Delightful Mobility

By SmallBusinessComputing Staff
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by Jamie McAfee

Ericsson R380
Rating 95

The latest rage among techies is the smartphone, which combines the PDA with a mobile phone. A recent offering from Ericsson is the R380, a small, dual-band phone which combines the functions of a mobile phone with features such as WAP, SMS, and e-mail. It has a complete range of PDA-like tools including address book, calendar, notepad, and support for synchronization with Microsoft Outlook, Schedule+, Lotus Notes, or Organizer. Synching the phone with the calendar on a PC was a breeze. After popping in the CD, a wizard walks users through the set up process which takes about 10 minutes. Packing 1.2MB of memory, the phone can hold 200 e-mails, 1,000 contacts, 100 notes, and 700 calendar appointments.

One of the first elements we noticed was the size and weight of the phone. It fits in the palm of a hand and weighs in at 5.8 ounces, which makes it easy to stash and carry this phone without a bag. The PDA screen is concealed under the number pad, which flips back. A stylus is cleverly hidden in the battery so it can't be lost.

Large touch screen allows for viewing faxes, e-mails, and SMS messages up to 39,015 characters. The size of the graphics made reading text pleasurable. Pull-down menus are an added convenience when searching. The stylus-based, touch sensitive screen with handwriting recognition JOT makes inputting text seem quite natural. If handwriting recognition doesn't appeal to you, there is also a touch keyboard. The built-in modem with infrared (IrDA) port can beam contacts to a colleague or exchange Virtual Business Cards. Browse WAP sites for useful information including maps, forecasts, and travel reports. Conduct safe e-commerce and online banking transactions with WTLS (Wireless Transport Layer Security).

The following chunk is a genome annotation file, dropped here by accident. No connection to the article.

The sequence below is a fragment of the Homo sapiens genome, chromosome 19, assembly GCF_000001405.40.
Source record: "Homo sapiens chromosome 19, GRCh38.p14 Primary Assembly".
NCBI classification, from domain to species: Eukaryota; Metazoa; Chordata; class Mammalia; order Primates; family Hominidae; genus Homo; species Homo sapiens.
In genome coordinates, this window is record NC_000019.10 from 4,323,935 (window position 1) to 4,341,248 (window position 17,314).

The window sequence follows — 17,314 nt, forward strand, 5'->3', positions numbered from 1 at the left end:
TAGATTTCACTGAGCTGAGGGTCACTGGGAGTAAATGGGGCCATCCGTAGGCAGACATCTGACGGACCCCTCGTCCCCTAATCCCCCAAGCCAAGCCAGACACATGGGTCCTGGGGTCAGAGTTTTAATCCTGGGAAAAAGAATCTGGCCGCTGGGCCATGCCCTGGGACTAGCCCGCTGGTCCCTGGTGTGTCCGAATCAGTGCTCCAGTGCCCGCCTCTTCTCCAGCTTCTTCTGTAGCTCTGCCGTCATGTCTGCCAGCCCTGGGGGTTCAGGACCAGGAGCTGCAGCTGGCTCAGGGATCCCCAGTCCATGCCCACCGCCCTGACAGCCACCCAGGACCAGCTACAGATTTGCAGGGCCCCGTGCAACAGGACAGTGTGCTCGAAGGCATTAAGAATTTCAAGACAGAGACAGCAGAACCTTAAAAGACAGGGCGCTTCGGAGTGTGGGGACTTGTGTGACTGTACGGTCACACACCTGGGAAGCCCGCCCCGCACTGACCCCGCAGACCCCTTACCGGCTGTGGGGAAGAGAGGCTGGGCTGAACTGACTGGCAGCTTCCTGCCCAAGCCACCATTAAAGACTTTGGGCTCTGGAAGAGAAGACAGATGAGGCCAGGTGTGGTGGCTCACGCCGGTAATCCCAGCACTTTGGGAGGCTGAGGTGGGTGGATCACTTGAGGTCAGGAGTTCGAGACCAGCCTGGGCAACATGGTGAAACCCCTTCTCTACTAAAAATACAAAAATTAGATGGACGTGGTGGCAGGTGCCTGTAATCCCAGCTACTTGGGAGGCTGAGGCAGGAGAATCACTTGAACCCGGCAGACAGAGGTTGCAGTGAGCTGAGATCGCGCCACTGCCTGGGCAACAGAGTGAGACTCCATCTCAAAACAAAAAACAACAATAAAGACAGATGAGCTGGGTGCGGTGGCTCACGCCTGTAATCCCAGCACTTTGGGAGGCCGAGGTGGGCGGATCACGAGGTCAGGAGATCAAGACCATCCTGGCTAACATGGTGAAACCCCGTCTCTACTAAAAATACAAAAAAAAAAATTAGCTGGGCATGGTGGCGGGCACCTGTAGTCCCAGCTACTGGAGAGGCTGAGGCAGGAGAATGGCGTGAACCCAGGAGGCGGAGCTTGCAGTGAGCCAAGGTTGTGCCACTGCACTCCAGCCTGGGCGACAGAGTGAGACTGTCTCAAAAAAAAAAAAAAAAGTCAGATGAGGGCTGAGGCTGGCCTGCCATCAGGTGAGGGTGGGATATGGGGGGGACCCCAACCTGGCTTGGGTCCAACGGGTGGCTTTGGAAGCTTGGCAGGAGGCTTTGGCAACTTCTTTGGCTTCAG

Navigation of all functions is self-explanatory, so even the novice won't have a problem using this device. There is a choice of 22 display languages. Set up of the browser took approximately five minutes to complete, and it was quick in navigating. While cruising the Web we received a call, the phone alerted us, and asked if we would like to answer it. Afterwards, it put us right back on the Web.

Phone calls can be made in various ways: traditional keypad dialing, via the PDA screen, touching the number in the address book, or voice activation. There is a complete list of successful, unsuccessful, received, and rejected calls. Another unique feature is that it allows for the users own ISP and uses the security of e-mailing with Secure ID and Safeword.

Overall, this phone is a buy. Users will be happy to have all this functionality in the palm of their hands. It'll make any mobile worker's life much easier.

Price is determined by carrier

PROS:Easy to use and set up; all PDA and mobile functions in one

CONS: Limited coverage and server availability makes browsing a pain at times
This article was originally published on June 01, 2001

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